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Walker Cup showdown set

(Photo: Anthony Powter)
This weekend the Walker Cup at Royal Aberdeen gets underway where Britain and Ireland's amateurs go up against an American line-up, that on paper and almost certainly in fact, looks one of the strongest US sides ever assembled for the biennial encounter.

After suffering three successive defeats for the first time in the competition's history the United States have hit back recently with a hat-trick of wins of their own and it will be considered a huge upset back home if they do not make it four in a row on Sunday.

The Americans have five of the leading six world ranked amateurs playing and they present a formidable force to reckon with.

From the top Patrick Cantlay, who shot 60 on the PGA Tour in June, Jordan Spieth, a two-time US Junior champion, fellow teenager Patrick Rodgers, long-time number world number one Peter Uihlein, who scored a maximum four points two years ago, and Harris English, who like team-mate Russell Henley has already won on the Nationwide Tour.

Then again one should never discount the GB&I team.

It's a team that includes a number of players that dominated the Australian 2010&11 summer of amateur golf and taught our own a lesson in competitive golf and where the Australians currently sit on the international stage, namely in need of improvement.

The home team will be calling upon Tom Lewis, the 20-year-old from Welwyn Garden City whose brilliant 65 at Sandwich in July not only gave him a share of the Open Championship lead, but was the lowest round ever by an amateur in the event.

Lewis this week announced that he'll be turning professional on Monday and would like nothing better than to bow out of his amateur career with the Walker Cup trophy. This week all the media attention, both local and international have focused upon Lewis as the key for a pending upset.

With many favouring towards a US team victory, it would be foolish not to recognise there is more to the GB&I team than Tom Lewis.

Add to the mix Jack Senior, winner of the NSW Amateur championship, the 2011 Lytham Trophy and a semi-finalist at this year's US Amateur, Andy Sullivan who's a tenacious match play exponent and Stiggy Hodgson, the only member of the 2009 GB&I Walker Cup team, the home team packs a punch.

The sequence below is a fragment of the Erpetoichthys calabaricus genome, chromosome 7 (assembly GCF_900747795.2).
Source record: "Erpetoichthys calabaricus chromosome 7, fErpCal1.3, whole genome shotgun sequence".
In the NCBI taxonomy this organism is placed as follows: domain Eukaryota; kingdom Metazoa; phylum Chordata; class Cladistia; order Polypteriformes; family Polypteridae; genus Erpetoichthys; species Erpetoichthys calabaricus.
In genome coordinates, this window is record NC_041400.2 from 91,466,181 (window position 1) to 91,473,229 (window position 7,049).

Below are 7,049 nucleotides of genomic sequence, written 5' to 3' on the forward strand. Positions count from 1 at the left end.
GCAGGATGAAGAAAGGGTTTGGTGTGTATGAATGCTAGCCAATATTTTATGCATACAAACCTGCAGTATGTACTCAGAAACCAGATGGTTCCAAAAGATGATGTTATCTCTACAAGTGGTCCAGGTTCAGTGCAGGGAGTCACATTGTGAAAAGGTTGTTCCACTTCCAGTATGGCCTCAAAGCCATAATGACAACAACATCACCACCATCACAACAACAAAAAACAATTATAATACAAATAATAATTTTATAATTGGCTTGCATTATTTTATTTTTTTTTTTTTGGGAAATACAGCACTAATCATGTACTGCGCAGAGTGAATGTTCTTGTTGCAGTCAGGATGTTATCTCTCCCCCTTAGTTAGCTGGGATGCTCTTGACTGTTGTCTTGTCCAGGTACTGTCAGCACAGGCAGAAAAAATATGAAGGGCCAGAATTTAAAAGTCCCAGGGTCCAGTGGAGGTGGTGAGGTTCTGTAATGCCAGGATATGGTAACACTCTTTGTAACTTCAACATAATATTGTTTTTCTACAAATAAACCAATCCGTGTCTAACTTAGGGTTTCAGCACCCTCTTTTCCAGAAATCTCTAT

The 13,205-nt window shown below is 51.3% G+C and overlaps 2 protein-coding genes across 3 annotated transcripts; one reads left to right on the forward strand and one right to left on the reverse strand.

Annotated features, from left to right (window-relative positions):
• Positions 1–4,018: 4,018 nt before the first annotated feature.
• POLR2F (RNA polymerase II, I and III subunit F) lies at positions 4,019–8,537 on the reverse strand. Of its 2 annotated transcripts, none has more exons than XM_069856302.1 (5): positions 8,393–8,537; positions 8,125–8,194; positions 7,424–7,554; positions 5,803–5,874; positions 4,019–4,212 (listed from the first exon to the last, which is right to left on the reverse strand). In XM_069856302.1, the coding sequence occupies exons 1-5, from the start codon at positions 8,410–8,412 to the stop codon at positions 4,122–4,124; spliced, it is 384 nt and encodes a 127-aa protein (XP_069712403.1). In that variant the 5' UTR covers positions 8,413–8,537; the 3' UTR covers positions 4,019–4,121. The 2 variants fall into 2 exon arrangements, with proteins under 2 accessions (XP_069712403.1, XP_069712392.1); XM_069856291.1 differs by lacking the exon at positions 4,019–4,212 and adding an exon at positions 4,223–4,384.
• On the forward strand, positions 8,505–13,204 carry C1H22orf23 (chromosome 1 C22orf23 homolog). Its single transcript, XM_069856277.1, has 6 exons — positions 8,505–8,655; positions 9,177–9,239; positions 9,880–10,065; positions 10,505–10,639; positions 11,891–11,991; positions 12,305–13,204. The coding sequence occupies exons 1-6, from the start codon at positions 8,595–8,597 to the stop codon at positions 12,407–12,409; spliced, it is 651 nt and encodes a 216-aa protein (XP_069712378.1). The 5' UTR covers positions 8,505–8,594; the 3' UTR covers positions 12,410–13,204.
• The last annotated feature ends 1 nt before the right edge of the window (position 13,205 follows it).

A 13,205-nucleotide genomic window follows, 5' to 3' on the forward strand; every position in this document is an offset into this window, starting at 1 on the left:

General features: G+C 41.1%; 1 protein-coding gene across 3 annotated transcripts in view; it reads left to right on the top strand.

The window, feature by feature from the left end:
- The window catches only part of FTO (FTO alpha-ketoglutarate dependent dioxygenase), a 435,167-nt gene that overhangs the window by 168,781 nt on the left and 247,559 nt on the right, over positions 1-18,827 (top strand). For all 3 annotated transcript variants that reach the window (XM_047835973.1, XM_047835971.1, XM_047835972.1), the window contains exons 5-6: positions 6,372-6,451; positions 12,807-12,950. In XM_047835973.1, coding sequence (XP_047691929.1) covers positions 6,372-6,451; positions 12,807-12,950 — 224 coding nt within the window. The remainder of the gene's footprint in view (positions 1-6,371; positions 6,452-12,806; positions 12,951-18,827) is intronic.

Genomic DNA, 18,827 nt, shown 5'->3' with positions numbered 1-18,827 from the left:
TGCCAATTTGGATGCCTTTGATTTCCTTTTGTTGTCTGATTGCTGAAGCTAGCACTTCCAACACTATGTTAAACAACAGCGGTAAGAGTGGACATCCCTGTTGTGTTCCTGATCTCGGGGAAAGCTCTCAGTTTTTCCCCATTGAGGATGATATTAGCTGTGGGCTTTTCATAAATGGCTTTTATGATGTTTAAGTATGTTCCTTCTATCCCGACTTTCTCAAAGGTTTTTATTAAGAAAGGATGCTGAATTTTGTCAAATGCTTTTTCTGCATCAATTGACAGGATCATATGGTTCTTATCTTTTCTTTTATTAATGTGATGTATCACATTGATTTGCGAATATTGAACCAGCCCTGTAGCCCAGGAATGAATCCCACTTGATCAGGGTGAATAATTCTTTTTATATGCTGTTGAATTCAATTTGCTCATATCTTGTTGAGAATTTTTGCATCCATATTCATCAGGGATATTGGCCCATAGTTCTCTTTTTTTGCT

On paper sure the US team boast an impressive line up of talent, yet in the heat of battle Senior, Sullivan and Hodgson are all capable of defeating any player in the world. That's what intriguing with the GB&I team line up, their depth is as strong as the US team irrespective of their player's world rankings when compared the the US team.

For many golf purists, the Walker Cup is amateur golf at its very best.

It is then interesting that for years not many golf fans paid much attention to the Walker Cup, the international competition between the top amateurs from the United States and Great Britain & Ireland that's based on the same format as the Ryder Cup.

American dominance of the event had something to do with that.

The inaugural Walker Cup Match took place in 1922 at National Golf Links of America in Southampton. The US won that one and the next eight as well. In fact, of the first 31 competitions, America won 28, lost two and tied one.

In 1989, a significant event unfolded with the competition. It was at Peachtree Golf Club in Atlanta, USA and the visitors scored a 12 1/2 to 11 1/2 victory. It as the first time GB&I won on American soil and it would mark a turning point in the competition.

Since 1989 GB&I has won five of the last 11 matchups, including three in a row from 1999-2003.

The Americans have since made their return charge and have captured the last three, two by a single point and the last one in 2009 at Merion Golf Club by a 16 1/2 to 9 1/2 score.

Over the weekend we are sure to witness more stunning encounters as the he 10-man US team will be out to make it four in a row as the two sides play four foursomes and eight singles matches on Saturday and four foursomes and 10 singles matches on Sunday.

I've no issue in saying the Walker Cup is amateur golf at its best, even though I'm Australian and from our perspective it's an event separate to our amateur system and that we play no part in it.

We are bound to witness history one way or the other in the making as tomorrow's PGA Tour stars do battle, for not only national pride, but to ensure they leave their mark on amateur golf history before entering their next stage of progression.

Let then the games commence.

Even as outsiders this is one tournament to watch and we certainly will not be disappointed with the outcome, irrespective which side claims the 2012 Walker Cup.

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